A Stimulus Plan for Seafood: Tear Down Those Dams
By Paul Greenberg
Jul 25 2011,
The ruins of the Industrial Revolution block rivers and streams
throughout the Northeastï¿½leaving fisheries in ruins, too
As the fight over the debt ceiling rages on and feeble talks of bad
compromises make Americans feel ever more underwater, the Obama policy
that has been cast in a particularly bad light has been the 2009
stimulus package. Former House Majority Leader Dick Armey went so far
as to call the American Recovery and Reinvestment Act a "concept
without substance." The Obama Administration has rebuffed critics by
saying that the package put tens of billions of dollars to use on
"shovel ready" construction projectsï¿½new roads, new homes, anything a
person might take a hammer and nails to.
But as we reach the zenith of stimulus funding and I find myself
looking back over what was spent and what was built, I can't help but
disagree with both Republicans and Democrats. True, as an advocate for
the natural worldï¿½particularly the underwater part of itï¿½my
perspective is skewed against building up any more of what I perceive
as an already overbuilt America. But I'd like to advocate for one
stimulus project that would unquestionably stimulate things. With the
few dollars of funding that remain, I'd like to put in my two cents
Throughout the United States, there are tens of thousands of dams that
today serve absolutely no purpose whatsoever. Most of them were built
on streams and rivers during the Industrial Revolution, providing
mechanical hydropower to textile mills and other private
manufacturers, primarily in the Northeast. But as manufacturing moved
away from New England during the 20th century, many of the companies
that built and maintained these dams went bankrupt. Unfortunately,
when they closed up shop they left their stream barriers in place.
While these dams were once a way of building up the American economy,
today they represent a tremendous force pulling it down. Dams, even
when they no longer serve industry, continue to do one pernicious
thing very effectively: block the passage of fish to and from the sea.
The most famous seagoing river fish affected by dams were salmon, and
once upon a time the major rivers of the Northeast teemed with them.
The Connecticut River alone may have supported an annual run in excess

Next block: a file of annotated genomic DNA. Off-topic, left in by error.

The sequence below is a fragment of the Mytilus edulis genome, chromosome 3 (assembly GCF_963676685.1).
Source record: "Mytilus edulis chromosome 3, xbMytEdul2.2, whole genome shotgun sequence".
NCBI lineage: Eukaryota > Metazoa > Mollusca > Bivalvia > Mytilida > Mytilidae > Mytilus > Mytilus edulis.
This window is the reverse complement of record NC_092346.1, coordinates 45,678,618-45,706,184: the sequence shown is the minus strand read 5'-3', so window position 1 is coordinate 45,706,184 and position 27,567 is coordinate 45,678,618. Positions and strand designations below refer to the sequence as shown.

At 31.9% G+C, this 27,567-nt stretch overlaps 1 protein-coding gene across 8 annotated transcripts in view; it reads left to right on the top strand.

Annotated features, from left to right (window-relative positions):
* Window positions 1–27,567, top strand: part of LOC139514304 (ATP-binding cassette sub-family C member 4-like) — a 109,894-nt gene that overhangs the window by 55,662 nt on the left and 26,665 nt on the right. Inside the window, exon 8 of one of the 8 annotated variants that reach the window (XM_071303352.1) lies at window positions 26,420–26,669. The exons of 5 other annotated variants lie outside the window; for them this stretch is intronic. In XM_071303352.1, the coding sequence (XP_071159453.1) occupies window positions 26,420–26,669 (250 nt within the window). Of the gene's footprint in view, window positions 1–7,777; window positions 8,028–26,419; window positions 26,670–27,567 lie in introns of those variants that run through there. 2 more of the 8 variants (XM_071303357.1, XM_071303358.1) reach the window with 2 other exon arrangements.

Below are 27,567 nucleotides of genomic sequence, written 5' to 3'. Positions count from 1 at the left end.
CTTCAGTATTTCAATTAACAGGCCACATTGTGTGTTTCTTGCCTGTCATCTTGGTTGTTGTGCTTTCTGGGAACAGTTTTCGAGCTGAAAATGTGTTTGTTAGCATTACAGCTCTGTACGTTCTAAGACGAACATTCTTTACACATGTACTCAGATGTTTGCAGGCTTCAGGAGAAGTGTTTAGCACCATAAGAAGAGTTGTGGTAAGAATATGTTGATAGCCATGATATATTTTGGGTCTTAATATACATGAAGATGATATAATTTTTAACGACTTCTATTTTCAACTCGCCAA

of 40,000 10- to 30-pound Atlantic salmon every year. Today, all that
is, so to speak, lox no longer under the bridge.
And salmon represent just a tiny percentage of the sea-run, or
"diadromous," fish that could be recovered should non-power-producing
dams be removed. Principal to river ecosystems are shad, eels,
alewives, and other smaller fish that yearly make the run either from
salt to fresh or fresh to salt. These "forage" fish are the short-term
credit of marine ecology. Practically everything eats them, from
delicious white-fleshed striped bass to tasty summer flounder to
thousand-pound bluefin tuna. Remove them from the ecosystem, and you
are depriving the fish we love most of their best source of protein.
Return them, and you have the potential to increase the biotic wealth
of the ocean profoundly. Imagine the value to the American economy of
a fisheries sector producing surpluses rather than running deficits.
The reasons for dam removal go beyond just saving fish. Not only would
it provide much-needed jobs in the construction industry, but
according to Steve Gephard at the Connecticut Department of Energy and
Environmental Protection, the outdated dams of the Industrial
Revolution are "ticking time bombs." After mills went bankrupt in the
last century, the dams they serviced were no longer maintained. Many
are out of compliance with safety standards. In one relatively small
storm in October, 2006, 20 dams failed in Connecticut alone. If a
Katrina-sized hurricane were to hit the Northeast, as many
climatologists believe is increasingly likely, the resulting damage to
property and human life could be extreme.
Finally, the argument for dam removal has a certain poetic justice.
Even if most people agree that the Ur-stimulus package of Roosevelt's
New Deal was beneficial to American people, it was devastating to
American fish. The Roosevelt Administration was marked by one of the
greatest dam-building sprees in American historyï¿½a spree that ruined
as much or more fish habitat in a decade as all of the other dam
building did in the previous two centuries. The Bonneville Dam on
Washington and Oregon's Columbia River, built in 1938, represents one
of the greatest tragedies of American fisheries: It reduced a run of
15 million coho and chinook salmon to a mere wisp of what it had been.
True, nobody today could realistically hope to take down the
Bonneville, or any other dam that produces non-petroleum-based energy.
But if the big power-generating dams of the West must stay, it seems
only fair to fish that the useless dams of the East should go.
Deconstruction might sound more befitting of a French intellectual
than an American engineer. But the next time we think about
stimulating the economy, it should be a thinking person's packageï¿½one
that leaves room to correct the mistakes of the past.
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